1. Jelousy and Self-Interest – this one is the de rigueur attack motivation for the journalists out there covering tech. Many of them represent old-media, who see the competitive pressure of TechCrunch to be more than a little intimidating. The story I read on SMH today over lunch almost made me choke: headlined “Tony Soprano of Bloggers Faces Death Threats“, and in a piece that characteristically didn’t link to its sources, feature quotes taking shots at Arrington, including the one used in the headline, from other traditional, dead-tree media, who’ve got a pretty clear self-interest in taking him down. I thought this was a bit rich given most tech stories I’ve seen in SMH Tech News lately have been rehashes of TechCrunch pieces with a 12 hour delay and no links to sources. Moving away from traditional media to the other tech bloggers, a decent amount of the attacks are motivated by jealousy. And in the cases where they’re really legitimate differences of opinion, rather than just hit jobs, things are resolved amicably, and mostly in person. I enjoyed lunch with Mike and Dave Winer not two months after this comment’s little dust up, and there were no hard feelings at all around the table in Palo Alto.
  2. Bitterness of Rejection – there’s been a few recent posts about how stupid it is for startups to pin all their hopes on success, interest from VC’s and the implicit legitimacy of a positive review on Techcrunch. I can see how a want-re-preneur might get angry and upset about getting passed over, but if their key to success was a favourable Techcrunch post, I’d argue they don’t really have a business, just a fantasy of rock-star success and a Tesla in every garage. This sort of bitterness is just sour grapes (ok, enough taste metaphors already). The guy who did the spitting might have been responding to the bitterness of rejection, or he could have just be someone acting out the next point…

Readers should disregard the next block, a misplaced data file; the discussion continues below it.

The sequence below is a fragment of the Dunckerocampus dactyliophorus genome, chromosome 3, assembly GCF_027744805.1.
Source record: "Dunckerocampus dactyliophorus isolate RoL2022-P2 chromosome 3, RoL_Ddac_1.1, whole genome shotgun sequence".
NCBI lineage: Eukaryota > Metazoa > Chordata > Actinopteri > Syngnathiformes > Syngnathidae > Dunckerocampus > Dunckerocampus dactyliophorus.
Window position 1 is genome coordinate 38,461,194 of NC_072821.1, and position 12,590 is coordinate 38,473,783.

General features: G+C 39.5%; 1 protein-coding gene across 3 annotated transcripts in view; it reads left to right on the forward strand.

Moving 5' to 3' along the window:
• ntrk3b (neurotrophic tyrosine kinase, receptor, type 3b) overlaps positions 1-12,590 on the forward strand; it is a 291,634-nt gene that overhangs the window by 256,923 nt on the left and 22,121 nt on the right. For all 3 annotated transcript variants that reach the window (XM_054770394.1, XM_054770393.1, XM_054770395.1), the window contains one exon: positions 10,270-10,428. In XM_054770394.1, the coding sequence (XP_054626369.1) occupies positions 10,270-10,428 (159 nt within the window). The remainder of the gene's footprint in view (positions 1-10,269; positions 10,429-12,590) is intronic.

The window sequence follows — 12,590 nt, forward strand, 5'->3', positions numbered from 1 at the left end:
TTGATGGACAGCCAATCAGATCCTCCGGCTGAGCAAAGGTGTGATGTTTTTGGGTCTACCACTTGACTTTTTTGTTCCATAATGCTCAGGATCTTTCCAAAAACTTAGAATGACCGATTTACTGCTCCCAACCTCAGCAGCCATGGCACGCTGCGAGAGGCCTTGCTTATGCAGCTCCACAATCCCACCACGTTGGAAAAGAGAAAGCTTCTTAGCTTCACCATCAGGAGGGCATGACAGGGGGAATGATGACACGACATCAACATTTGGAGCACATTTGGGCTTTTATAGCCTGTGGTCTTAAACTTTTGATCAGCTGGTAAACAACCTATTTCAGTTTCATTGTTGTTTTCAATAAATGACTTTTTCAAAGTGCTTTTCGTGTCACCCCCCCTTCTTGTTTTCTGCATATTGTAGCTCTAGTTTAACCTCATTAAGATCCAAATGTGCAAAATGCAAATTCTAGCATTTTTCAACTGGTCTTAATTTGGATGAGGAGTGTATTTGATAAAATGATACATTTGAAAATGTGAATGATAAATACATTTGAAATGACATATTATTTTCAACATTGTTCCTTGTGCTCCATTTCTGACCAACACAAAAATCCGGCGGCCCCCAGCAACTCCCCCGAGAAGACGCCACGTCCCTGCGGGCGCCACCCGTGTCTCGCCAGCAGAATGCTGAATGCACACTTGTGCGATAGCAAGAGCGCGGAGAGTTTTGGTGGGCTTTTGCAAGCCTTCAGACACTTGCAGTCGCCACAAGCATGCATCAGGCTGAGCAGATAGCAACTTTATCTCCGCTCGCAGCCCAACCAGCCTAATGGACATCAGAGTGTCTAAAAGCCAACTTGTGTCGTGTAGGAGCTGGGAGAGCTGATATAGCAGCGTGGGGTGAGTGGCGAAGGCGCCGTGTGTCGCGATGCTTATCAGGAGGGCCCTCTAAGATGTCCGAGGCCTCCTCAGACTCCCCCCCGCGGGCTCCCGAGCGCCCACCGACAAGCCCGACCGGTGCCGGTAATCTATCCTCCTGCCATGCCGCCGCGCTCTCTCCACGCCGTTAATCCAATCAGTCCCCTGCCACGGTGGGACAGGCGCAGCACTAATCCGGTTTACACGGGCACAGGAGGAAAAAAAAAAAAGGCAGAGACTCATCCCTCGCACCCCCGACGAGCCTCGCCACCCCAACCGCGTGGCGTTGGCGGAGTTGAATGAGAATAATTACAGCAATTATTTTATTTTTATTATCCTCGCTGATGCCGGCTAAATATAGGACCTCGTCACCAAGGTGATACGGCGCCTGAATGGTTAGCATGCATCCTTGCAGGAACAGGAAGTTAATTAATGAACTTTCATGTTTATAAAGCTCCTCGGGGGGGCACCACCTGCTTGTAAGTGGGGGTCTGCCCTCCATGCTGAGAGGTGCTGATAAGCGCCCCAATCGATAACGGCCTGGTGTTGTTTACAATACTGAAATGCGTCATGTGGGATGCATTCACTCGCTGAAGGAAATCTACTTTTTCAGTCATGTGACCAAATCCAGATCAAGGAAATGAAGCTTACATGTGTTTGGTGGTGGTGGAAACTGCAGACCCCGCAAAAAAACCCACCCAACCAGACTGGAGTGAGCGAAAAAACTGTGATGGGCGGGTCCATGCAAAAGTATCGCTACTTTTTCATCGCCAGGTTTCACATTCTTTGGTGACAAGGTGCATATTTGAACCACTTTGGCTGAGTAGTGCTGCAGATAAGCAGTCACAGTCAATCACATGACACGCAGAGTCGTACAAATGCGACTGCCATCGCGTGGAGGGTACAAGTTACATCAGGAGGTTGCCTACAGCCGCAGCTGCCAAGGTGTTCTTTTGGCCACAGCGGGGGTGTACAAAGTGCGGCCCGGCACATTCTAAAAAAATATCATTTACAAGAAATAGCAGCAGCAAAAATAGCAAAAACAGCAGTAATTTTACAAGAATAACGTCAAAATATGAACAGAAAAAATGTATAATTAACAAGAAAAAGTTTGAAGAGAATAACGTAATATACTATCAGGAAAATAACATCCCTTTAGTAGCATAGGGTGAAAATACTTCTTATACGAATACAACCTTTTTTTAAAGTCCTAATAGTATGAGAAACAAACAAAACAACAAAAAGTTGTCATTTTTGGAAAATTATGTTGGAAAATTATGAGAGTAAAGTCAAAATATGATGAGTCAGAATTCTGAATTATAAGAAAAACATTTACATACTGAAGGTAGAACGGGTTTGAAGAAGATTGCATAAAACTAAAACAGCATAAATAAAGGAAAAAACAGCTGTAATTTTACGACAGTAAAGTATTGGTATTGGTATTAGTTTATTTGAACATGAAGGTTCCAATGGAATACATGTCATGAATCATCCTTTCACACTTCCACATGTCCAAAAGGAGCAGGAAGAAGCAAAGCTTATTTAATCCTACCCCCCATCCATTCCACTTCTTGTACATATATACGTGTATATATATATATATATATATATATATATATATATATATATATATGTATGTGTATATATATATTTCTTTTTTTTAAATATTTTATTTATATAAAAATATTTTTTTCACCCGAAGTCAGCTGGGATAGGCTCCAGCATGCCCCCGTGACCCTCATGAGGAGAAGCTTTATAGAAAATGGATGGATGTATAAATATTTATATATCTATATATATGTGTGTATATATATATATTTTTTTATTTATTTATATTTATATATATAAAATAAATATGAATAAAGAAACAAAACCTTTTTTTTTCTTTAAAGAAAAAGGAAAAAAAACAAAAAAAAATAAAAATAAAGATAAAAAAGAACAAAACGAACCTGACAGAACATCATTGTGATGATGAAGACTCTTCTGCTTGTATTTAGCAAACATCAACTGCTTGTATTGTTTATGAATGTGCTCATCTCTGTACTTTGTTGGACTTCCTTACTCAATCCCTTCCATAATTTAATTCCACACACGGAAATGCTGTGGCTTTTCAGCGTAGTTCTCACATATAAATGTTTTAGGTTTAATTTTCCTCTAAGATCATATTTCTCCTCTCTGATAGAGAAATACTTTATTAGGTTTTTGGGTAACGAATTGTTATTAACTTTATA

3. Tall Poppy Syndrome – anyone who’s spent any time with Mike knows he isn’t a geek, programmer or deep technologist. To my knowledge, he’s never pretended to be. He does business analysis of businesses that just happen to be in the tech scene. Most of the flames I see posted in comments are either from people bitter after being rejected, or just pissed off that some guy who doesn’t know Perl from Python commands so much attention in the tech world. If you’re some random hater who’s rejoycing that Arrington is ‘out’ because you don’t think he knows tech enough, my suggestion is to think about what you’re going to do when you get pink-slipped because the business bit that pays for your lifestyle doesn’t work out, and hope that XKCD remains free so you can at least have some humour.

Anyway, the key point I’m trying to make here is that Mike’s a great guy: within 10 mins of meeting me and my business partner in Palo Alto, he offered us his house for as long as we needed it. All this stuff about Tony Soprano is just plain bullshit peddled by people with their own agenda, and if we let the bitter, jealous and tall poppy types continue with their baseless tirades without any accountability, we’re going to loose more and more good people.

Lets hope the serious stuff of the stalking ends, and for personally, I hope those enjoying the specatle of watching one of their biggest competitive threats bow out (hopefully temporarily) wake up with a nasty hangover tomorrow when they realise their rehashed and late stories, with little analysis, depth, opinion and conviction, supported by a business model more conflicted that Arrington’s ever was, is crumbling around them.

Trademark Applications in AU and US

I recently got a letter from a law firm in the US, alleging that my new business, Hiive Systems, has infringed their trademark. Unfortunately for them, the best they could do in claiming a trade mark was allege our logo was similar to theirs (we don’t think it is), and even though our businesses are in different industries, they demanded we stop using our name, logo and relinquish our registered domains, or they’ll sue us under some loose Common Law precedent formed in 1870 or so when the US government sued a counterfeiter.